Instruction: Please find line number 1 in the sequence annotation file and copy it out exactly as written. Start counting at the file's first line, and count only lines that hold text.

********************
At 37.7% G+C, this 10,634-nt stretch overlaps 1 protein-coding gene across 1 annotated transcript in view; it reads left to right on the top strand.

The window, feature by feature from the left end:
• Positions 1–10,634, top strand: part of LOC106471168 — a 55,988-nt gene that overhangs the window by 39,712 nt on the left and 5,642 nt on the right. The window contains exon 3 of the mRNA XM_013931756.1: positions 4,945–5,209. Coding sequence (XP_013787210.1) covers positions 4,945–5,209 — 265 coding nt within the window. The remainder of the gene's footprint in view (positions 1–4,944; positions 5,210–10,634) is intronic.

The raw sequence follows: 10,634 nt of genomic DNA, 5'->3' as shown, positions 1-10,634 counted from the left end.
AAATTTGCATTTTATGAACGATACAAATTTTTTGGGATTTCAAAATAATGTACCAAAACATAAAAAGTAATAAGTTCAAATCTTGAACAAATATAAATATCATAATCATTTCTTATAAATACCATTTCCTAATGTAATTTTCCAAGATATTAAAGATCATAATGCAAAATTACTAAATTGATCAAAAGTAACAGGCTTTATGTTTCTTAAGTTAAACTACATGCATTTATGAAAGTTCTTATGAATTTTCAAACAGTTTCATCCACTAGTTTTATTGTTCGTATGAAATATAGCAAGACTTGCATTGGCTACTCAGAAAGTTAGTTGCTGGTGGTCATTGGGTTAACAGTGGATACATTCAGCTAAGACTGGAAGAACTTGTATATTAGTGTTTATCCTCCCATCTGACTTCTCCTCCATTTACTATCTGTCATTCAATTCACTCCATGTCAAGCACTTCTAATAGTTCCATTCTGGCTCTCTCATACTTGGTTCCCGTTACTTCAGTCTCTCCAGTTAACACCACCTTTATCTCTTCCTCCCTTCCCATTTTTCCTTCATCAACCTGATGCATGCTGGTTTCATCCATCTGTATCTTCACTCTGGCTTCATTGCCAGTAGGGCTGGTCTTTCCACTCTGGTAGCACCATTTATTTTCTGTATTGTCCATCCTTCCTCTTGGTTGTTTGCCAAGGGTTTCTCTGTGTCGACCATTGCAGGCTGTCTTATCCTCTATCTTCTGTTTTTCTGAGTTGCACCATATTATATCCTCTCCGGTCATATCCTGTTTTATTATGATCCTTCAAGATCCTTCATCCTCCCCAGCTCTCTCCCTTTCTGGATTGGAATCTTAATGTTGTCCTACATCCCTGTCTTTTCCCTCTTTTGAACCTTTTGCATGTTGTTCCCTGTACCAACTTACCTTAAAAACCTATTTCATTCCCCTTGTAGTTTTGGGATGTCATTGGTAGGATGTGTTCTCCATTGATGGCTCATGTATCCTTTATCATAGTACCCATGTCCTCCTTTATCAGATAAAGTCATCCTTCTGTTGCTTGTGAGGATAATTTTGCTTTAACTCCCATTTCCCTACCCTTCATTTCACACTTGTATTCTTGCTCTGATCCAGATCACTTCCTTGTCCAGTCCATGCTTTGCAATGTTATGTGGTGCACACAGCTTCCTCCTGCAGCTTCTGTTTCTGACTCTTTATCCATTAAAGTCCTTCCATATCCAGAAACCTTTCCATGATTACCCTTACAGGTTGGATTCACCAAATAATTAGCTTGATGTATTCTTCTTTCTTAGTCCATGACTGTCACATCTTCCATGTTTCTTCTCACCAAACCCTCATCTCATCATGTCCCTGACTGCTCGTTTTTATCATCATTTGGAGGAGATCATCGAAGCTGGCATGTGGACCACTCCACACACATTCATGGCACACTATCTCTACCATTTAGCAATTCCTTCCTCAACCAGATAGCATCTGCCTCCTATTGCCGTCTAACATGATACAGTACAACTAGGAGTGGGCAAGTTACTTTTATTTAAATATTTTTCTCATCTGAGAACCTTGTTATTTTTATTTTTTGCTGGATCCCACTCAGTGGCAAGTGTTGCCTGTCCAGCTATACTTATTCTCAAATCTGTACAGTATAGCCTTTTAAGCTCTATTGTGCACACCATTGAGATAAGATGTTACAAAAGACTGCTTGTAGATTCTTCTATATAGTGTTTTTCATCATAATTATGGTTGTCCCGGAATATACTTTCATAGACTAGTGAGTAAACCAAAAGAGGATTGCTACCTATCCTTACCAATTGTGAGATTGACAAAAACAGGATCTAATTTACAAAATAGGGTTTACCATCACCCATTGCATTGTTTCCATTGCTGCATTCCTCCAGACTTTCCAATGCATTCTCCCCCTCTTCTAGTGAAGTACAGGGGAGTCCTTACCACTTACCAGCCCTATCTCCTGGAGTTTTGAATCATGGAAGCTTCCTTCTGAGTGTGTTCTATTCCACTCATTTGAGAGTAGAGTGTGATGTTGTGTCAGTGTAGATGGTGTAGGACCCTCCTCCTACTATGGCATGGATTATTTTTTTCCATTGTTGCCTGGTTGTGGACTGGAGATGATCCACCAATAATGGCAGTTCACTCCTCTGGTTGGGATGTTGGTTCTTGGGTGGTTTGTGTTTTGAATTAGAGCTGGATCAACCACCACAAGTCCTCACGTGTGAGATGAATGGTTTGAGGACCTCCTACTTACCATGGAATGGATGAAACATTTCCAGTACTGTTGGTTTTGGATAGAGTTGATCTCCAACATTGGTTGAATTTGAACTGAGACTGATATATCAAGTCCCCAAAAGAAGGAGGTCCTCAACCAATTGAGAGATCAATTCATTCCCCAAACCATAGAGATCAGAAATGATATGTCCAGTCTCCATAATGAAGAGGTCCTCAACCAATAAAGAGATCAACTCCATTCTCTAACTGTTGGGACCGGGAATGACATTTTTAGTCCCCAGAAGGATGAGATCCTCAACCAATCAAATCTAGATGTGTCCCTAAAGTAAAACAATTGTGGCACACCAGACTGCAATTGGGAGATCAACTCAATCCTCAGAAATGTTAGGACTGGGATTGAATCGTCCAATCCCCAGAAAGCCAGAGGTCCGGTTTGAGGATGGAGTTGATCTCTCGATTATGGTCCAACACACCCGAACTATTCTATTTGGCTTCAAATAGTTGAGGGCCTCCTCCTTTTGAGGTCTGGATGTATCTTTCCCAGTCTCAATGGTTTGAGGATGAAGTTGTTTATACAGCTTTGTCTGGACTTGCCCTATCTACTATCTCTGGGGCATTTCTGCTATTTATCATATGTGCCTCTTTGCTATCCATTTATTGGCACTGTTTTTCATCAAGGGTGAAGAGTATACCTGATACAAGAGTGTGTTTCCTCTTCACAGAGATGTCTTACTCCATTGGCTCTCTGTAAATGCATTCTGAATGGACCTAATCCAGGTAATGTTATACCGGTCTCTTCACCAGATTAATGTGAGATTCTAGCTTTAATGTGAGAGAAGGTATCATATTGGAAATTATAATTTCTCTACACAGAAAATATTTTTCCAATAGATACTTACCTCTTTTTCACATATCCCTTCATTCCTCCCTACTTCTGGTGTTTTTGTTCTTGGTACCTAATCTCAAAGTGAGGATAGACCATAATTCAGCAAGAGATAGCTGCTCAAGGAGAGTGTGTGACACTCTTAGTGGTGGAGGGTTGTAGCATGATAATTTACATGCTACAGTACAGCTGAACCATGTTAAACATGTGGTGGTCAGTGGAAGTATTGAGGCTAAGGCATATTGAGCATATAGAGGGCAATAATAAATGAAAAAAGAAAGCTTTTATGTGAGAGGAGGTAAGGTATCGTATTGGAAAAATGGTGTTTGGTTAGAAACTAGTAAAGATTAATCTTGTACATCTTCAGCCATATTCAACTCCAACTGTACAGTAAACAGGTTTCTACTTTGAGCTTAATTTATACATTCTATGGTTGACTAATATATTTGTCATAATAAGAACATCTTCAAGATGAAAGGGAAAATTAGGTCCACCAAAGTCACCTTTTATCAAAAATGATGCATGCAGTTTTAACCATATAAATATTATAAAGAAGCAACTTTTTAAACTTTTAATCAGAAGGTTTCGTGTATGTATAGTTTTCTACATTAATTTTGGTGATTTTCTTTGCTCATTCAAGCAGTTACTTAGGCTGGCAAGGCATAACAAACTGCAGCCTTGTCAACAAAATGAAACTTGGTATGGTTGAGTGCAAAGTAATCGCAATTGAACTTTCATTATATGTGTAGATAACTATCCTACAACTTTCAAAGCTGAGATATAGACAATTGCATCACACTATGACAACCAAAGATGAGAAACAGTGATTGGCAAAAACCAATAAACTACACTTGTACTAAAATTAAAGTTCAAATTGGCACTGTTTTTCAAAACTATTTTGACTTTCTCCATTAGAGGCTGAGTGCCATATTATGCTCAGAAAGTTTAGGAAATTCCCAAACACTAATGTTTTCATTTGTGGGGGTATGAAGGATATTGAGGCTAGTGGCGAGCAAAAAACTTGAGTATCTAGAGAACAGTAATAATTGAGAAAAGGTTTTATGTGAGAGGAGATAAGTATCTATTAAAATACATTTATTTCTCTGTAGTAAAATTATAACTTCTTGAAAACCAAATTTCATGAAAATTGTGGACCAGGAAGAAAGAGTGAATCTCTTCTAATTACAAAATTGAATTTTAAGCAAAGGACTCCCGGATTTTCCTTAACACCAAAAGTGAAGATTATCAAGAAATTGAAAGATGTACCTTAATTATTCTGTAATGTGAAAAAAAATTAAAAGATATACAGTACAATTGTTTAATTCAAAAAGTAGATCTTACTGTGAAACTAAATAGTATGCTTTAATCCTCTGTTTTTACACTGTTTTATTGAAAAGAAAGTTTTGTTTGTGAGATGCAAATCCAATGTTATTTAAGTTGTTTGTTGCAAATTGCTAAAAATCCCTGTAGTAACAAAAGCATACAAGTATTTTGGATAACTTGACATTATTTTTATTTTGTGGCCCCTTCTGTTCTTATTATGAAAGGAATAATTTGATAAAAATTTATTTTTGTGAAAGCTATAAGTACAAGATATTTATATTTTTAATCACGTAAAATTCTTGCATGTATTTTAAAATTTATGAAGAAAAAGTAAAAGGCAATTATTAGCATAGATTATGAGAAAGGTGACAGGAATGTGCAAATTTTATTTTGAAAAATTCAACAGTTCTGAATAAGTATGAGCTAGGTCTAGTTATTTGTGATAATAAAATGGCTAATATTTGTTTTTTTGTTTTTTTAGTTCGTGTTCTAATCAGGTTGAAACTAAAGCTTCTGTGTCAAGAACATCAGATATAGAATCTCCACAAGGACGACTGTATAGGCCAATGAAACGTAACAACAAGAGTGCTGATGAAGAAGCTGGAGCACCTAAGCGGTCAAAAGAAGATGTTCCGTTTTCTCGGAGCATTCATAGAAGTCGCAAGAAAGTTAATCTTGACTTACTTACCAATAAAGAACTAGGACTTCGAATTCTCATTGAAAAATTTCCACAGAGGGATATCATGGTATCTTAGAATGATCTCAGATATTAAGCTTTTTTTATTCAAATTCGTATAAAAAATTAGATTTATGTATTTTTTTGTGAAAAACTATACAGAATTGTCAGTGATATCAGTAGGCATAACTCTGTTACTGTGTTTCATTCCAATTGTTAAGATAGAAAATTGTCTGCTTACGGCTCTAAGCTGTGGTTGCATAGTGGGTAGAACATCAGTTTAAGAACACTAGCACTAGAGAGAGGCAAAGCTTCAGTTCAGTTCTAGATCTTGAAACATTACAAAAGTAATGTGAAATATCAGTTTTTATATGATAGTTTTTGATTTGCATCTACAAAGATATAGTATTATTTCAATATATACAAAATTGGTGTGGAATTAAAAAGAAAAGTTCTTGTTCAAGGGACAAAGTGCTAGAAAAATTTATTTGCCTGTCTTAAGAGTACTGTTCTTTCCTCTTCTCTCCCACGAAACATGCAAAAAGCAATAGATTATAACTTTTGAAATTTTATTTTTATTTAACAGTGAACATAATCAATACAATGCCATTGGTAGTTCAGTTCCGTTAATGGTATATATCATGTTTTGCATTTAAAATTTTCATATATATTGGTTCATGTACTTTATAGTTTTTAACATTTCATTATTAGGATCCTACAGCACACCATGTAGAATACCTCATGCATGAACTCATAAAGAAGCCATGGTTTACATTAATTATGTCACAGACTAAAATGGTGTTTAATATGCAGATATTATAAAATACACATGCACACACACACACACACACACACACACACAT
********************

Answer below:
At 37.7% G+C, this 10,634-nt stretch overlaps 1 protein-coding gene across 1 annotated transcript in view; it reads left to right on the top strand.